One of my favorite shows on television aired for the last time Monday night. "House" and cast took their final curtain call and left a show that ran for eight seasons, 177 episodes.
If you never saw the show, you missed out. House, played by Hugh Laurie, was the most unlikeable, despicable character who has ever taken a lead role in a television series. That's why most people loved him.
The pilot, which was called, "Everyone Lies," aired Nov. 16, 2004, on Fox. The title quickly became the premise of the show. Dr. Gregory House trusted no one. Everyone had something to lie about, and no one is capable of change. The finale was titled "Everyone Dies." True. Everyone does die at some time. I think the writers used the title to make people believe that either House himself or his only friend and fellow doctor James Wilson (Robert Sean Leonard), who was recently given just months to live due to cancer, was going to die.
It wouldn't be anything new for the writers to kill off a character. I don't just mean random patients, but actually characters. Two doctors who worked for House were killed, one by suicide, the other a car accident. So what was to stop them from killing off one of the top two characters? I was hoping a lot. It's one thing to end a show. It's another to kill off the characters. I hate when they do that.
The final episode revolved around the last patient who was suicidal. House became attached to the idea of suicide. The patient told him "reality sucks." So essentially, what purpose was there to live? The show opened with the patient, dead on the floor, and House passed out on the same floor, in a burning building. House makes no attempt to get out. A parade of past characters appear in his mind to talk him out of just giving up - to not just lay there and die.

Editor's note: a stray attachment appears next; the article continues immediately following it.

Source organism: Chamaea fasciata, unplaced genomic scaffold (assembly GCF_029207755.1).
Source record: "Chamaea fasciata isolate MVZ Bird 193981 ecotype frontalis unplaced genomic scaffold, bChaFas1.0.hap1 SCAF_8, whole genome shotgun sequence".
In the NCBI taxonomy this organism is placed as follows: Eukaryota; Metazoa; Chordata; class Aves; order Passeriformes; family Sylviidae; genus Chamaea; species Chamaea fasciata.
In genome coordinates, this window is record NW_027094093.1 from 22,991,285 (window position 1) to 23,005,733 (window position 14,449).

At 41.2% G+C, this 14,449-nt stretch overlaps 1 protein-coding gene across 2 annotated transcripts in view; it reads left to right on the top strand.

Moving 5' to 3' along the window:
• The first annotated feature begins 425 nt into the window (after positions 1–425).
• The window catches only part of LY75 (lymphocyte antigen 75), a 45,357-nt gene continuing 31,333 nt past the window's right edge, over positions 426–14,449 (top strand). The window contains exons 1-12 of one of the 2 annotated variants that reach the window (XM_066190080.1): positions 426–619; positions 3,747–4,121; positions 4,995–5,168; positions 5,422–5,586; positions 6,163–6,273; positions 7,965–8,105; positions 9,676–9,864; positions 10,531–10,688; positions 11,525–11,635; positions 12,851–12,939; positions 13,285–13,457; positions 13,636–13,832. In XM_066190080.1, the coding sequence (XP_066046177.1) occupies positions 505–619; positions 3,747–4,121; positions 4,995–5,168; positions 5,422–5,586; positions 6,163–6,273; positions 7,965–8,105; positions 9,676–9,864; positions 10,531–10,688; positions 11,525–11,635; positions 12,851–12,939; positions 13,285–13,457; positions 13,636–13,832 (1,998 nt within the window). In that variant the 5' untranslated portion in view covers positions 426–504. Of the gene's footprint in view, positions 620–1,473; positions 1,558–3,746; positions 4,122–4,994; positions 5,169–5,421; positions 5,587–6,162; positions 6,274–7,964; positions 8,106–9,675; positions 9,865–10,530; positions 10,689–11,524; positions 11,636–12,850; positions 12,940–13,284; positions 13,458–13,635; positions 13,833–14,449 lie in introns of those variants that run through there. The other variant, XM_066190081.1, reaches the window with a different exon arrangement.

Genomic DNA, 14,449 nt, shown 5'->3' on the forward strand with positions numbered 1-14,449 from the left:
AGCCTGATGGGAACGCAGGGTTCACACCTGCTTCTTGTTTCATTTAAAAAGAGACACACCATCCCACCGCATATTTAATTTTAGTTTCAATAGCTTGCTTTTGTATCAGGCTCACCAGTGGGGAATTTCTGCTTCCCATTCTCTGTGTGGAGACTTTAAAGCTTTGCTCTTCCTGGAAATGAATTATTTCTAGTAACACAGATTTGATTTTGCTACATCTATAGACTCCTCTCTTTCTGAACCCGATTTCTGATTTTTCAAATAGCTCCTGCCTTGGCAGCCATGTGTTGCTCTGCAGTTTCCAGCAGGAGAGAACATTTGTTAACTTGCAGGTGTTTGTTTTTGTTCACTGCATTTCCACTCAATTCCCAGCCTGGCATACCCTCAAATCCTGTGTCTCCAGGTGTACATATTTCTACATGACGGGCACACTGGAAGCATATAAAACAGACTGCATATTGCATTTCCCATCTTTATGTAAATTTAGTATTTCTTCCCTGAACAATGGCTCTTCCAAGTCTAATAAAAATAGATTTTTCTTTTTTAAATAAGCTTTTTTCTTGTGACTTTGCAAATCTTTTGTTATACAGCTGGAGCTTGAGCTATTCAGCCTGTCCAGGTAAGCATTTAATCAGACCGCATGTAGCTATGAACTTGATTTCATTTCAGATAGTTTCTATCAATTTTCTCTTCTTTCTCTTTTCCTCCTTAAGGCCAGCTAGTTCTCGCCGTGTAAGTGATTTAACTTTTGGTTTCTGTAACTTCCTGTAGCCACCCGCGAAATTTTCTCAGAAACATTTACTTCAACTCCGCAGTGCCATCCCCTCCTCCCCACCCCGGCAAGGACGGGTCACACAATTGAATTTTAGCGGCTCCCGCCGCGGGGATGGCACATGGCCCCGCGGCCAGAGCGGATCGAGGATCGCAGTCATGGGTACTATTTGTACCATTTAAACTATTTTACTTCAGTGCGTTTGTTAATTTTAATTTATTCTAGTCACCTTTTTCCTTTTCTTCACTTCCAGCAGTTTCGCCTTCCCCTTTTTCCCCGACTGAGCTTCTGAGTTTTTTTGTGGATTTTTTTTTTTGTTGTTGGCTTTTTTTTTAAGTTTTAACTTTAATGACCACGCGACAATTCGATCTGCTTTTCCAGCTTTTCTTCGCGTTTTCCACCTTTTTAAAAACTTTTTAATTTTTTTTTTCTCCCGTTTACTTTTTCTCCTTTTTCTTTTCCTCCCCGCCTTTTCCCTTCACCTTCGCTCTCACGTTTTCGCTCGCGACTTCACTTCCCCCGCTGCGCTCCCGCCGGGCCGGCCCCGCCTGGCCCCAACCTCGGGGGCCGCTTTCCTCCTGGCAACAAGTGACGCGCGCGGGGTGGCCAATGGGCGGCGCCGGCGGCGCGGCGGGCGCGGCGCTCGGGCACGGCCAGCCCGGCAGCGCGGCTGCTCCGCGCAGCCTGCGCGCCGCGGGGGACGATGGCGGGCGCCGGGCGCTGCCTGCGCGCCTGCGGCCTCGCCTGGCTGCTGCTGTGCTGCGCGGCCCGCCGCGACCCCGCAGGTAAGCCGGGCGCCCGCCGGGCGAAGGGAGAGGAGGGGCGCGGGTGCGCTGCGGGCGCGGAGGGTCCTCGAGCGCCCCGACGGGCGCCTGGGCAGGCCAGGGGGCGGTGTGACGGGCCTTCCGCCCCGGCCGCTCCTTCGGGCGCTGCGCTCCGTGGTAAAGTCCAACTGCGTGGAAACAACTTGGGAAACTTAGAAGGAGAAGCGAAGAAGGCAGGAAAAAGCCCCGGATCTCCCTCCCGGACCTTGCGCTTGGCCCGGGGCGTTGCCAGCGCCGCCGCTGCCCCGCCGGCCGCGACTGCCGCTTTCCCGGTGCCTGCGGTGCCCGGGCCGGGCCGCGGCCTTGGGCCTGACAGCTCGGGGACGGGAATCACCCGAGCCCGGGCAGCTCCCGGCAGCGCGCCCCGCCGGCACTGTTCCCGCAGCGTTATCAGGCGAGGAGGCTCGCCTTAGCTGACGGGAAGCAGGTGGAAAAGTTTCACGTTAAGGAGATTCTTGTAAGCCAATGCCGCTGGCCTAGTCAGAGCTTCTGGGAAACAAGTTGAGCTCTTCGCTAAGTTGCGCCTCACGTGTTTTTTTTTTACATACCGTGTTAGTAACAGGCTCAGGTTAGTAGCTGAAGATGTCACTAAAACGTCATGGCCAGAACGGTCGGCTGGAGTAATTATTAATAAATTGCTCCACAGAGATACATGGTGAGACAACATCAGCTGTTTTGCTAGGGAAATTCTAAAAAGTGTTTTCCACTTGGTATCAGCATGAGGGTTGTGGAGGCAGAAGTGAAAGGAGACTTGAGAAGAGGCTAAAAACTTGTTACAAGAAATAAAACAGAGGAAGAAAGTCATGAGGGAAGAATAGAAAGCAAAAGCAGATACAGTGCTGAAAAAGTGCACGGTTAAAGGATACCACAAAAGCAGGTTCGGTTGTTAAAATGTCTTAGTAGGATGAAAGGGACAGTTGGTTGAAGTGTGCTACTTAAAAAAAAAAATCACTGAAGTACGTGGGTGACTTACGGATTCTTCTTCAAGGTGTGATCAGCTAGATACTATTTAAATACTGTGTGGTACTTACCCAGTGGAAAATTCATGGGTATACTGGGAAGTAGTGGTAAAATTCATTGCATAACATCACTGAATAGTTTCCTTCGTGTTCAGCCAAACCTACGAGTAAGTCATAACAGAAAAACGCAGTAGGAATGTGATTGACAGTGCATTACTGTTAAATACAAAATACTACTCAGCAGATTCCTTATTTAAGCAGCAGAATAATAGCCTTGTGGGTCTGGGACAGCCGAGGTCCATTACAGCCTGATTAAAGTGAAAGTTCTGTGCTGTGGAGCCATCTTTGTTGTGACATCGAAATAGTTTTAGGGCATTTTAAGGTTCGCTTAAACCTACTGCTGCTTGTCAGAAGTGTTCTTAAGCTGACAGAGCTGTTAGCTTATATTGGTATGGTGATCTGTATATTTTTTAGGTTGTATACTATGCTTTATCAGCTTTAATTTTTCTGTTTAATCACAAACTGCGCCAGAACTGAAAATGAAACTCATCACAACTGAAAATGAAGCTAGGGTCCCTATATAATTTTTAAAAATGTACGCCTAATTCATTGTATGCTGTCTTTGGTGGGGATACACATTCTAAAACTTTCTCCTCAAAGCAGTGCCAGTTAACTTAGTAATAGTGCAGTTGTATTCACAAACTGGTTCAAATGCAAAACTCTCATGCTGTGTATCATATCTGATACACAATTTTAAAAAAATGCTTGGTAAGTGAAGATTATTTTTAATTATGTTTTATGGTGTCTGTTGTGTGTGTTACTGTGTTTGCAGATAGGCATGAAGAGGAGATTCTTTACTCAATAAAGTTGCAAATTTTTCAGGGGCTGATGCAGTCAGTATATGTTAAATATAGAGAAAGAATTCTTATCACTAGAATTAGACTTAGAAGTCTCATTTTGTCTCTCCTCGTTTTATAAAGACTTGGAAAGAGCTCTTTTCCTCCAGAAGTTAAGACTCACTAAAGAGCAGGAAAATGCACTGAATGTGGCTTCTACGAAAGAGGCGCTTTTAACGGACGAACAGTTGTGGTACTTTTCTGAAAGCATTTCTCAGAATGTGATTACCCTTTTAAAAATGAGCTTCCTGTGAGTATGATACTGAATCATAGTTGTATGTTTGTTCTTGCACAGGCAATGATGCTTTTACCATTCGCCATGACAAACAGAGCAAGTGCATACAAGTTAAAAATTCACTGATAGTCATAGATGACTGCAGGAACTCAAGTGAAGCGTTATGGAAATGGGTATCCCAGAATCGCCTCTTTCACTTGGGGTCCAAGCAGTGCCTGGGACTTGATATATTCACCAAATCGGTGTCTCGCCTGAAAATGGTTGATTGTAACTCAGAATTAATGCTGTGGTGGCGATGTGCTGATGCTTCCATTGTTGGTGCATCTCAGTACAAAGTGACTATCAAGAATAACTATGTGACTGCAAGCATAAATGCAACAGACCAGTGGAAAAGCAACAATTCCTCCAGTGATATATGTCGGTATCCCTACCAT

When talking to his fellow colleague who was killed in a bus wreck, House comments on how happy his former patient looks. "He's happy," House said. "He's dead," she replied. It makes the viewer wonder just what is going on in his mind. Maybe he will just lay down and die.
Another doctor he once worked with, but since moved on, appears to talk to him. He figures she's there to tell him not to do it. He's wrong. She tells him he deserves death as a reward for all he has been through. Wilson has decided not to fight the cancer and give up, why shouldn't House? She tells him to go ahead and take the cowardly way out. She has his attention.
House makes his way to the door of the building just as Wilson and House's boss reach the door of the building after a long search for him. A flaming board falls, blocking House from view. The fire consumes the building. It explodes. I burst into tears.
A body is pulled from the building and confirmed to be that of House. A small memorial is held in his honor, and everyone tells their stories about what a great guy and doctor he was. But not Wilson. He is the only one who says what an ass House was. Everyone in the room is surprised at his honesty. Wilson's phone beeps with a text message that reads, "Shut up, you idiot." I am still crying.
House is alive. He faked his death to spend Wilson's last days with him. He, for the first time in his life, did something for someone other than himself. As he lay waiting to die in the fire, he decided that maybe he could change. He and Wilson get on motorcycles and ride off into the distance.
"House" was the most watched television program in the world in 2008. During its eight-year run, the show received five primetime Emmy Awards, two Golden Globes, a Peabody Award and nine People's Choice Awards. Not bad for just eight years.
In a preview story from The Associated Press, Frazier Moore, television writer, said, "It will be painful saying goodbye to 'House.'" It was.
It ended just as it began with the cynical doctor and his smart mouth. The character stayed true to himself to the end.
So "rest in peace," Dr. House. You will be forever missed.
I will leave you with a quote from the infamous Dr. Gregory House.
"What's the opposite of 'Thank you'? I'm pretty sure it ends in 'you.'"
(Letusick, a resident of Rayland, is a copy editor for the Herald-Star and The Weirton Daily Times.)